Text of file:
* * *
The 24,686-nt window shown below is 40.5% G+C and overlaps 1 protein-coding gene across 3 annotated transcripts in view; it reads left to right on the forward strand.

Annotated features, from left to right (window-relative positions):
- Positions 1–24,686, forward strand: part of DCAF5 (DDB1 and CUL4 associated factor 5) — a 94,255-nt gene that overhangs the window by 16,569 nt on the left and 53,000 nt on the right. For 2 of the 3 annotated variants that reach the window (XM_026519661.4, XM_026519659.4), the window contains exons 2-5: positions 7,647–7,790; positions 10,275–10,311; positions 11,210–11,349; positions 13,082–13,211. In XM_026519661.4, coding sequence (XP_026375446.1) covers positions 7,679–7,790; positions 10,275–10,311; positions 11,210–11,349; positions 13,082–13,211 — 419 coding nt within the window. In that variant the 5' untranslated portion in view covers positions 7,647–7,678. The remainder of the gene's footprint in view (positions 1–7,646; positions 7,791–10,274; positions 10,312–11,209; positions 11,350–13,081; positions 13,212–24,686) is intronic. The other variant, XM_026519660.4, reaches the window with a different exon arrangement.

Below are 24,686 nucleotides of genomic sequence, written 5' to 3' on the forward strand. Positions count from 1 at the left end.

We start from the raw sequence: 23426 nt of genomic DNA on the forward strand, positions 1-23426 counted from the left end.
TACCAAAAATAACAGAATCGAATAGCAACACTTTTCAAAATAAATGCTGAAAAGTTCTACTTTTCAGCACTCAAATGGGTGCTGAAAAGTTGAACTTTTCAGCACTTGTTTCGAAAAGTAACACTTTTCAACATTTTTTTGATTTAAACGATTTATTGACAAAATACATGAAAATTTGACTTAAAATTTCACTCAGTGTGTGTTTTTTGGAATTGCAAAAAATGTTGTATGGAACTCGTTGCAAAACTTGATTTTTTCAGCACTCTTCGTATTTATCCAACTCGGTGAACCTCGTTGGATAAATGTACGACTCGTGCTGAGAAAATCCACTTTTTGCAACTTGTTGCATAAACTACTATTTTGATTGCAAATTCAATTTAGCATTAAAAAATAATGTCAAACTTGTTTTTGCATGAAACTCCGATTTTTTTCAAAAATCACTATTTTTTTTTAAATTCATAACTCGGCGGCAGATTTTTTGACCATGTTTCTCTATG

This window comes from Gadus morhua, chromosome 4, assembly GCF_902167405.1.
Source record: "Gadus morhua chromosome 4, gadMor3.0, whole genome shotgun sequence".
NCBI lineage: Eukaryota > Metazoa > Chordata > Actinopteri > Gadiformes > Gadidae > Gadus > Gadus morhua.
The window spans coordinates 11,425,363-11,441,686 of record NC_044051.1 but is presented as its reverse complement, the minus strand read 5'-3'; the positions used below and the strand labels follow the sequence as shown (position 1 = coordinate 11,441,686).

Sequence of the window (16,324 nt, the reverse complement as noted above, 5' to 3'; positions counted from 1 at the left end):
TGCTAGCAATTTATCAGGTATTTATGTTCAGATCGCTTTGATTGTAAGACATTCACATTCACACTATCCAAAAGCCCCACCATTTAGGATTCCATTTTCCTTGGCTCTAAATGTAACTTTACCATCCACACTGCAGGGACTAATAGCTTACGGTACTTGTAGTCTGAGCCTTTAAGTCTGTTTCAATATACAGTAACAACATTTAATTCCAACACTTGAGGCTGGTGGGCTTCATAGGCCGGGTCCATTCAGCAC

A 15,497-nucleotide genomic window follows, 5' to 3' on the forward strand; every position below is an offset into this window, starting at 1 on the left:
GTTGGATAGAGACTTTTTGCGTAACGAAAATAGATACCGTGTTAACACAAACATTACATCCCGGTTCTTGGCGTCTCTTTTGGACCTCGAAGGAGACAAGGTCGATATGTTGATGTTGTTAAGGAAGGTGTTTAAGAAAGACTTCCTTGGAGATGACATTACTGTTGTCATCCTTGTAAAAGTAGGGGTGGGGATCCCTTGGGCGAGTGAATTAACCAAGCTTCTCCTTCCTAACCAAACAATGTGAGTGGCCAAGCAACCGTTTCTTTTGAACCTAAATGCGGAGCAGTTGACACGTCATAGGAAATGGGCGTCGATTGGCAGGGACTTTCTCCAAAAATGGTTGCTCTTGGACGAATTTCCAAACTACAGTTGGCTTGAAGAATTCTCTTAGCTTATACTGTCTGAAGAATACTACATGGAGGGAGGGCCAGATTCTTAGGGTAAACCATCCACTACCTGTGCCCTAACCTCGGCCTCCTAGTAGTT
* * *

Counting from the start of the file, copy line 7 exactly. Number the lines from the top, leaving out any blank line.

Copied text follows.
This window comes from Gadus morhua, chromosome 4, assembly GCF_902167405.1.